Paragraph.appliedLanguage seems to differ from the actual applied language

Community Beginner ,
May 31, 2022 May 31, 2022

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Recently I wrote a script to deal with typographic interpunction glyphs. At some point I got confused:

I've set the doubleQuotes property of one particular language (Deutsch: 2006 Rechtschreibreform) once in the app without any open document (language.id == 61)

app.languagesWithVendors.itemByID(61).doubleQuotes
→ „“

Then I opened a document and applied different glyphs for this (»«). When I now type quotes into the first paragraph, they are replaced by these glyphs.

The glyph setting in the document results in a new language id of 66:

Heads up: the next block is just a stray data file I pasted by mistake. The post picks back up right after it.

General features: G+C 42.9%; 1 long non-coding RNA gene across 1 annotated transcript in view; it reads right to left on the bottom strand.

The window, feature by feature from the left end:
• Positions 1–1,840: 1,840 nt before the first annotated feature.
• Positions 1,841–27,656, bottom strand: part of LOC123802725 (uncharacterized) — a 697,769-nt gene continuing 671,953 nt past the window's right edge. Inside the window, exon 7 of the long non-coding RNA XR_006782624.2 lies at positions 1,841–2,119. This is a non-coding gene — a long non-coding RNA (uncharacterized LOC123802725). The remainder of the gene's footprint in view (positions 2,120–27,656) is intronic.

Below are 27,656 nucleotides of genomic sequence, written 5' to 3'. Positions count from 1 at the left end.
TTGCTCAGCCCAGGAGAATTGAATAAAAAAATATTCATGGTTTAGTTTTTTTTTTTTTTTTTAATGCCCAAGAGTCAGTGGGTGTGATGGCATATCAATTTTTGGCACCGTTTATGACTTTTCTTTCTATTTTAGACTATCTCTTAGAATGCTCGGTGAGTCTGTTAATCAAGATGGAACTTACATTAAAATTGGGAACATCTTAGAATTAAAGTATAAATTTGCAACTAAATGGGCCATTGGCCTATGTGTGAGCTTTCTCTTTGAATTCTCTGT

document.languages.everyItem().id
→ 66
document.languages.itemByID(66).doubleQuotes
→ »«

So far, everything is as expected. But when I inspect the language properties of the first paragraph, I get the setting from the app itself, although this does obviously not apply when typing.

document.textFrames.firstItem().paragraphs.firstItem().appliedLanguage.id
→ 61
document.textFrames.firstItem().paragraphs.firstItem().appliedLanguage.doubleQuotes
→ „“
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Adobe Community Professional ,
Jun 01, 2022 Jun 01, 2022

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This I don't understand:

>  The glyph setting in the document results in a new language id of 66:

Changing the quotes to different characters shouldn't add any languages.

And this, too, is unclear to me:

document.languages.everyItem().id
→ 66